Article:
Most people would agree that children’s literature began in Britain, other's would say that it began with the Romans and Greeks, who would recite poetry and drama. During this time there were no specific books written for children.Books began marketing children's audience in the eighteenth century. A number of children learned to read from these books. During this time, children would listened to stores being told by adults surrounding them .
A little pretty pocket book was produced in (1744). This book was specifically for children and was meant to be read for pleasure. The author (John Newberry) was credited as being one of the first to create books with children in mind.
Fairy tales became especially popular during this time. Many texts were produced in Britain but during this time, many moved to United States. Illustrators were in a group of their own producing colour printing which became more cost effective.
During the early twentieth century many books were created specially for children. Publishing houses saw that there were two type of readers - those who had money and those who did not have much money, due to The Great Depression. They began to cater to the variety of audiences by creating more affordable literature such as Little library.
At this time, many new literary awards were created, the first medal was awarded to Hendrik Van Loon for his efforts in (1921)
Children’s audiobooks are very popular in many libraries today from picture books with CD's or tape to the more common digital downloads of novels from upper elementary onward. Schools use them as teaching tools for learning to read and enheance vocabulary skill. Children learn valuable information and about language in different ways. Audiobooks can also be a key to the improvement of a child’s listening skill. Audiobooks provide an additional learning tool for young people.
Hogwarts Castle as depicted in the Wizarding World of Harry Potter located in Universal Orlando Resort's Island of Adventure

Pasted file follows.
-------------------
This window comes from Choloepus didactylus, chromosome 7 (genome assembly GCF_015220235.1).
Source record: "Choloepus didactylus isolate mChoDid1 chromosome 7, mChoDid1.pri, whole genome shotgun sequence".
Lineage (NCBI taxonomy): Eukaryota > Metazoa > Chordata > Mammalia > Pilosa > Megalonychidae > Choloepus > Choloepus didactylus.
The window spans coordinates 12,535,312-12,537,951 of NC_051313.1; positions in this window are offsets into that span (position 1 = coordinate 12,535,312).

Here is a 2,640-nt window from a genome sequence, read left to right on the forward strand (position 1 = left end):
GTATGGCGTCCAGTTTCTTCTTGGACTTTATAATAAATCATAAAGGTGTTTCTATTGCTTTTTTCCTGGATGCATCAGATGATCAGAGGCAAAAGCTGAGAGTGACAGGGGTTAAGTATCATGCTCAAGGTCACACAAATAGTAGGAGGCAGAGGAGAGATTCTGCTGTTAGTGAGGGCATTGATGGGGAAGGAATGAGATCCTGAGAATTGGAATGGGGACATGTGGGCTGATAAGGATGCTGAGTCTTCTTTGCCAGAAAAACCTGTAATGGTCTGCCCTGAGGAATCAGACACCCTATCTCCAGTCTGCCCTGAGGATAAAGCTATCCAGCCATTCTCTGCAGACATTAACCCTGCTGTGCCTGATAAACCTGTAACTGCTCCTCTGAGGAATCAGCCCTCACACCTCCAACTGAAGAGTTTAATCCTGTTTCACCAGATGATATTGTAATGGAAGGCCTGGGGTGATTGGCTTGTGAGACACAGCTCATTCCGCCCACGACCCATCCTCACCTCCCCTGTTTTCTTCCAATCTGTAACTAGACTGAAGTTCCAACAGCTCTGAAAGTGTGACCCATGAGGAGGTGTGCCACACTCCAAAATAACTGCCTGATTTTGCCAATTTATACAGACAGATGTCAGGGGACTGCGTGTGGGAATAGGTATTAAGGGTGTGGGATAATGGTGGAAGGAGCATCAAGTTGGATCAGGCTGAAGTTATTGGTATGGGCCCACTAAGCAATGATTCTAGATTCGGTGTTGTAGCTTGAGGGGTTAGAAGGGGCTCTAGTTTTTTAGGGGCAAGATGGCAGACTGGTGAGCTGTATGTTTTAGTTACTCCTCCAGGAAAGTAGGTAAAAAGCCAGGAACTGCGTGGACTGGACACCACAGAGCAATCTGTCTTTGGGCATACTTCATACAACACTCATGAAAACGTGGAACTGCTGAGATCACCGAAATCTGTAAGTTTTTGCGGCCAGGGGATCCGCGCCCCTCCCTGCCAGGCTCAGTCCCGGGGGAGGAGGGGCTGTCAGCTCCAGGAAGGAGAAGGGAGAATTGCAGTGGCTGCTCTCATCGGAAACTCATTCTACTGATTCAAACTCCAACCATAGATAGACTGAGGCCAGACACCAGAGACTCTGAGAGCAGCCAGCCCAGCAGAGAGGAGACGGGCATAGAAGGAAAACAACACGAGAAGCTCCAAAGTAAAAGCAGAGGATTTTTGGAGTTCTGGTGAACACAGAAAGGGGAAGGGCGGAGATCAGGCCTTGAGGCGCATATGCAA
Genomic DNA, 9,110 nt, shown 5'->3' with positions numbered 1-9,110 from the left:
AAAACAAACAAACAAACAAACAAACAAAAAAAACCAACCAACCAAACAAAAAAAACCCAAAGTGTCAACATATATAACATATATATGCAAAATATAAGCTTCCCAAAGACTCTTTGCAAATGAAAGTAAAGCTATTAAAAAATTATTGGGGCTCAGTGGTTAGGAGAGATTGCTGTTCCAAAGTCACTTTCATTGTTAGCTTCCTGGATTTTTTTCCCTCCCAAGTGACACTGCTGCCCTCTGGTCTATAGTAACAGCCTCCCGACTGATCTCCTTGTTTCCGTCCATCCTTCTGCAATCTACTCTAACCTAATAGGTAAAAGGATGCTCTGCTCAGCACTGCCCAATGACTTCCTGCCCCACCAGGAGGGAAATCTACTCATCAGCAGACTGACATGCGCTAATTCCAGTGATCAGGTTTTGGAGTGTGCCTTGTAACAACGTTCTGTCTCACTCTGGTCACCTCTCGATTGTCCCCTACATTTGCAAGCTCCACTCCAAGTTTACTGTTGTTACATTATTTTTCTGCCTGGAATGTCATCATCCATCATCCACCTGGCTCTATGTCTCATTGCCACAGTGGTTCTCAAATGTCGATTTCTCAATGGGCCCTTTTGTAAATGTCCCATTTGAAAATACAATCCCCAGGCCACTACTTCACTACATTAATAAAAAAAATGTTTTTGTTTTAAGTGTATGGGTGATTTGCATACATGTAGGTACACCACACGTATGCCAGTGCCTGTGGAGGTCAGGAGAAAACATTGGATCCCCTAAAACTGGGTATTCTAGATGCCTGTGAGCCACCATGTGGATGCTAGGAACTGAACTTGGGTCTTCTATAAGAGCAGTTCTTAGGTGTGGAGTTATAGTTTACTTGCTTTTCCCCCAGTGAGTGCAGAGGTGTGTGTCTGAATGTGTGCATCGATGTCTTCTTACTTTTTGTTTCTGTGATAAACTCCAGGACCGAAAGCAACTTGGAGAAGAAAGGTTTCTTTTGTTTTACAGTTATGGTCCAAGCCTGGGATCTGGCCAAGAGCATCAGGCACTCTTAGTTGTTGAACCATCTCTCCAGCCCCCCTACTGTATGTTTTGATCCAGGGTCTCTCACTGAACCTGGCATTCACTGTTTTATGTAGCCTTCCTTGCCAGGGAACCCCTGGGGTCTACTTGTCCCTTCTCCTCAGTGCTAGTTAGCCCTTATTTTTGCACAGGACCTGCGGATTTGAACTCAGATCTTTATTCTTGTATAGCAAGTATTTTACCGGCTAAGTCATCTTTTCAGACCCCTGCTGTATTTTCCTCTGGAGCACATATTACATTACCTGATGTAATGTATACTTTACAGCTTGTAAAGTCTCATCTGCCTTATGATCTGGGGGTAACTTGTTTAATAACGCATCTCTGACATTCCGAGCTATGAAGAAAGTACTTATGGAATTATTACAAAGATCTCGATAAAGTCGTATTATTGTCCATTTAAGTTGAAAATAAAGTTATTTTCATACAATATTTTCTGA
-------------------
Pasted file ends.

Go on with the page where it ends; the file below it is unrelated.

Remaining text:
Students will count, group, categorise, order, measure, model, calculate, compare, contrast, predict, explain…
Australian Heritage Week1
13-21 April 2013
Australian Heritage Week is a an annual national celebration of Australia’s unique heritage. It is about the places and stories that make Australia special. It includes our amazing natural places, our rich Indigenous heritage and the diverse historic sites that together reflect our development as a nation
7-14 July 2013
NAIDOC is a celebration of Aboriginal and Torres Strait Islander cultures and an opportunity to recognise the contributions of Indigenous Australians in various fields. Its origins can be traced to the emergence of Aboriginal groups in the 1920s which sought to increase awareness in the wider community of the status and treatment of Indigenous Australians. All Australians are encouraged to participate in NAIDOC Week activities.
National Science Week4
10-18 Aug 2013
National Science Week is Australia’s annual celebration of science and technology. Now in its fifteenth year, the week provides an opportunity to acknowledge the contributions of Australian scientists’. It aims to encourage an interest in science pursuits among the general public, and to encourage younger people to be fascinated by the world we live in.